1.The User Interface is more or less the same : the ribbon still plays an important role and Central Admin is pretty similar. However we can leverage the metro UI.
2.The architecture is very similar to SharePoint 2010 : farm, web app, site collections, sites, services apps, jobs,…; many improvements, but basically the same architecture.
Funny that I like things that don’t change, am I becoming old ? no really : I believe that some kind of stability is important for the SharePoint Community (which includes customers).
3.The concept of Apps with 2 marketplaces (1 corporate, 1 public) and the App Model
The App Model : customized code can be decoupled from SharePoint and can run in another context; Azure is becoming more and more attractive for SharePoint developers. For more details read my previous post. For developers, this is the most important topic !!!
4.Improvements in workflows :
a new and very robust workflow host coming from Azure; but workflows can run in Azure or on premise.
- workflows can now leverage the new .Net 4 workflow model, very different than the old .Net 3.5: we now have flowchart workflows more flexible than state machine workflows, a new workflow designer, new activities.
- we can create flowchart workflows (this kind of workflows can go back to a previous state) with SharePoint Designers : we couldn’t do that in the past and this will probably make SharePoint Designer the primary tool for creating workflows.
- We can also have loops in SharePoint Designers workflows. Only SharePoint Designer workflows can run in Office 365, however workflows created with Visual Studios can run in Azure (or on premise). I think the best practice will be to leverage the Azure platform as much as we can for workflows and for apps in general because Azure is more robust and flexible than Office 365. Also the Visio interface can be embedded in SharePoint Designer and can be used to create workflows.
- We can run workflows on external lists items.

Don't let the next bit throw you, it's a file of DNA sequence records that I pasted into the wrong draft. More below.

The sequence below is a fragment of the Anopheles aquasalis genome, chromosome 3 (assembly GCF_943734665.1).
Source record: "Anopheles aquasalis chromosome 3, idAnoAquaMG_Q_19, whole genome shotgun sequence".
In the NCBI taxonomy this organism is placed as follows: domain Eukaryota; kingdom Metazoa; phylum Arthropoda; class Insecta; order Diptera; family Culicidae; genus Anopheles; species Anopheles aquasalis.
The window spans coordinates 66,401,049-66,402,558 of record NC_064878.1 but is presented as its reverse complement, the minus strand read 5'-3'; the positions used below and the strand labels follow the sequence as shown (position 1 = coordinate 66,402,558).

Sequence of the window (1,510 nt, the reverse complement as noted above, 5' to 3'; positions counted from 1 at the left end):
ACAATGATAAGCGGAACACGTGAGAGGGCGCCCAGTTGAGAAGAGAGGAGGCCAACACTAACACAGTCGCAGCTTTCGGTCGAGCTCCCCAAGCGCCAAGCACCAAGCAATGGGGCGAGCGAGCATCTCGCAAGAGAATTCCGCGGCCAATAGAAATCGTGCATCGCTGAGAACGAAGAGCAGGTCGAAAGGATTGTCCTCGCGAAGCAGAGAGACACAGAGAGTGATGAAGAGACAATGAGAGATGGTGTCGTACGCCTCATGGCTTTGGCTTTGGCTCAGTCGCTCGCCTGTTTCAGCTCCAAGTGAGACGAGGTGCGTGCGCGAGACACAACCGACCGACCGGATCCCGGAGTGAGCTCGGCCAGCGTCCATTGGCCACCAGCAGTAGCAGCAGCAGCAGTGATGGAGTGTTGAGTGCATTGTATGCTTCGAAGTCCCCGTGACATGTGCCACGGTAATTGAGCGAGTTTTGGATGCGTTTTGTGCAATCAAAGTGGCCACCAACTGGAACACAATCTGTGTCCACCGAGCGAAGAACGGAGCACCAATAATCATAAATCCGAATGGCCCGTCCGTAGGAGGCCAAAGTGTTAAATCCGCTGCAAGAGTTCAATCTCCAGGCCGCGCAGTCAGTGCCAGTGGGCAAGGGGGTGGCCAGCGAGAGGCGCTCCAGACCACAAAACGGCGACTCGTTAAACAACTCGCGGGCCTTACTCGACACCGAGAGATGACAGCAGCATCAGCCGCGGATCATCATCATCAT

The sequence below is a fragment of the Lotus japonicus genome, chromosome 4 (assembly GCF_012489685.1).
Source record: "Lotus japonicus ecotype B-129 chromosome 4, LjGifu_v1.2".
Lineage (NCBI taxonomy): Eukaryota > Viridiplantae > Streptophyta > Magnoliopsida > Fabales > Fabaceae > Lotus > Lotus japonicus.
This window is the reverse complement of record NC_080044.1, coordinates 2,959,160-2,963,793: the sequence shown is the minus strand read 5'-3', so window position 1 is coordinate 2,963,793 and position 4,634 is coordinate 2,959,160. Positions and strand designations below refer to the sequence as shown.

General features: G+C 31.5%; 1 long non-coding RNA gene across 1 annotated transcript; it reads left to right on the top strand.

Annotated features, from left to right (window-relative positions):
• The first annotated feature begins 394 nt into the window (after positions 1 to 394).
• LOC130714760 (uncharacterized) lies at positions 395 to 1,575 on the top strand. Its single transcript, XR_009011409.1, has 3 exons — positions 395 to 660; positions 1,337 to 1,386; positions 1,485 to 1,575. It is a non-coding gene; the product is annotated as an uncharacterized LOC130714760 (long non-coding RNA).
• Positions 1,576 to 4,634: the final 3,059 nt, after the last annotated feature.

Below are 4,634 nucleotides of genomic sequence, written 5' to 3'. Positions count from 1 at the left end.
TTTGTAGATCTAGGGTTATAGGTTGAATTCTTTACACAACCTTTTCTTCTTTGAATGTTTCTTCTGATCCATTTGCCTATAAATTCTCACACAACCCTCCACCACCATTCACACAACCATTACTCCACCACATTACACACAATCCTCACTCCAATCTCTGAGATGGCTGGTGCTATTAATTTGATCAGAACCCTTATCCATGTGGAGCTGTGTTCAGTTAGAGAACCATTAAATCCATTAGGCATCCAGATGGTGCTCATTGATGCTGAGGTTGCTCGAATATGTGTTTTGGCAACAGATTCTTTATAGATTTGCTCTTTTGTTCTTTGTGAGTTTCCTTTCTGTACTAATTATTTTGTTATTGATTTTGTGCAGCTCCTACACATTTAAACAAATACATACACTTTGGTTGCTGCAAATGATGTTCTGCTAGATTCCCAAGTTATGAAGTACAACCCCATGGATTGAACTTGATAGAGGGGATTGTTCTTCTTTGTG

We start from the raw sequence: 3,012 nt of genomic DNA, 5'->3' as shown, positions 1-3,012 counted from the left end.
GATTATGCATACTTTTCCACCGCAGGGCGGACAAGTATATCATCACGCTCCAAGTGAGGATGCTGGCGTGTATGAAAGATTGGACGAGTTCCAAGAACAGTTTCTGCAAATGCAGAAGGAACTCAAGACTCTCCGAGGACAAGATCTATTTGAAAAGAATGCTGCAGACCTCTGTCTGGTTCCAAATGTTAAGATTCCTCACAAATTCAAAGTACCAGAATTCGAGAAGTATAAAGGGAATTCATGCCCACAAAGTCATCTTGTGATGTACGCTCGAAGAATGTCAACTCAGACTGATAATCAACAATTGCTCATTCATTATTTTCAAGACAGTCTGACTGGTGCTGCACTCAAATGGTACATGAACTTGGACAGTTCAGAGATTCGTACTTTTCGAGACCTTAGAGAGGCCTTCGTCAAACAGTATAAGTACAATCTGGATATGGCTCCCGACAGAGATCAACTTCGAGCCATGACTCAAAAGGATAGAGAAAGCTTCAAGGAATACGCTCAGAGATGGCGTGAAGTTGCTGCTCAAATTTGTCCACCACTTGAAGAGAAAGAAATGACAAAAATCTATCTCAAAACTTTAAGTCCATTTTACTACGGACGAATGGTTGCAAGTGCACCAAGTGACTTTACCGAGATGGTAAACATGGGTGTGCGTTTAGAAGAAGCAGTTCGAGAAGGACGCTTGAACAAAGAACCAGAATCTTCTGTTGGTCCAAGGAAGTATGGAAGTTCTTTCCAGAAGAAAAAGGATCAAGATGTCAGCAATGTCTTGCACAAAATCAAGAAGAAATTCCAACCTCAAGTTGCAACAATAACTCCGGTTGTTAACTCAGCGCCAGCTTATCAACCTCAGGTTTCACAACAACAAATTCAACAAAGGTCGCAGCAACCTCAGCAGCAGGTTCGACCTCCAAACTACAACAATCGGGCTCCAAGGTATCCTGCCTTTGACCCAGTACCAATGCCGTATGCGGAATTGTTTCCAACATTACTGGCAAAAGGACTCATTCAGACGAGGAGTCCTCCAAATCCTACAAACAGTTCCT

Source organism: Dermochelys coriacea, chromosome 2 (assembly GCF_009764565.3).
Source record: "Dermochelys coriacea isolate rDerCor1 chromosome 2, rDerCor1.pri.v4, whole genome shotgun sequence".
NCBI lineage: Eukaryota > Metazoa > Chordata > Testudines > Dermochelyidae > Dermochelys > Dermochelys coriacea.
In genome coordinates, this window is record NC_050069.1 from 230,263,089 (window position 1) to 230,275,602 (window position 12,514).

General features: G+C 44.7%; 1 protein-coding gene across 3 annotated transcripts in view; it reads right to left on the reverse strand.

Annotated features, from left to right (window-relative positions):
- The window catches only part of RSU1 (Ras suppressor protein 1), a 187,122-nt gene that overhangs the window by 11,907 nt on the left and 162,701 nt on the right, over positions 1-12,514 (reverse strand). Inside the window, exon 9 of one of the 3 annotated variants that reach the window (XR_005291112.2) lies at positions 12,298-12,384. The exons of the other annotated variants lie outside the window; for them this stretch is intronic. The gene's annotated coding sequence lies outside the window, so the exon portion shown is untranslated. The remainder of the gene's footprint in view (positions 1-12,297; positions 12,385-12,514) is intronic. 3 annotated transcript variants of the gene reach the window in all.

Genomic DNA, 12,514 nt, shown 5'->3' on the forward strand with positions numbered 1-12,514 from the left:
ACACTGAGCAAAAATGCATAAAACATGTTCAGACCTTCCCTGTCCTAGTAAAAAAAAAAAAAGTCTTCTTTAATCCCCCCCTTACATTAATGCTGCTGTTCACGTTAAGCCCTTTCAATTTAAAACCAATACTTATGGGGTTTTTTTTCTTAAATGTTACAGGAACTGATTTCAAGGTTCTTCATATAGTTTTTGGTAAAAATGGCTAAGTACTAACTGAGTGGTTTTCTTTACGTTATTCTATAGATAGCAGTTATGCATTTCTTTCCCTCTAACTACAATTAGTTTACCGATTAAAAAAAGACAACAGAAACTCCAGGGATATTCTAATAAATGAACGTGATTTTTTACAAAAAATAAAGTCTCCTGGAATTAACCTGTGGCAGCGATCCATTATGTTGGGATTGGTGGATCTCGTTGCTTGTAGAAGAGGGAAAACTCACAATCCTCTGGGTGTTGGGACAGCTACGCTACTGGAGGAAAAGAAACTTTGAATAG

5.Search : the Fast Technology is now part of the default SharePoint Search engine, search plays an important role in many areas; many web parts are now search oriented, which make them more performant (less Caml queries), like the Content By Search Web part.
6.Web Content management has been improved :
- we can design a web site in pure html with any designer tool (like DreamWeaver, or Microsoft Expression, or Notepad 🙂 ) and this code can be imported by a tool called the Design Manager which will generate the master page; no need to mess up with the master page concepts, the design part of our sites can be outsourced to people who don’t have to learn the SharePoint stuff.
- Rollups are now powered by the search engine, like the Content By Search Web parts.
- new type of list (“Catalog”) with content that can be shared/reused across several site collections.
- Navigation can now be based on a taxonomy defined in the Managed Metadata Services.
- Search Engine Optimization has been…optimized 😉
7. Business Intelligence (yes this is important for developers who have to grew up a little bit)
- the Vertipaq engine is automatically loaded in Excel.
- we can have links between Excel tables, we can have leverage links between tables in normal pivot tables and this can be leveraged in Excel Services.Fields can be manipulated in Excel Services
- PowerView can be used in Excel rich client; workbooks with Powerview pages can be deployed to Excel Services.
- PerformancePoint : we can easily skin PerformancePoint dashboards, we can move dashboards, we can search in PerformancePoint filters.
- Visio Services can be connected to SQL Azure.
8.BCS support for OData, paging and sorting on the server (in the data source) instead of running in the we front end->more scalable.
9.We can have event handlers on external lists items (and External Content Types); (Remote Event receivers).
10 New controls return JSON : search results, listViews, ContentBYSearch,…
…I feel frustrated there many other things to cover…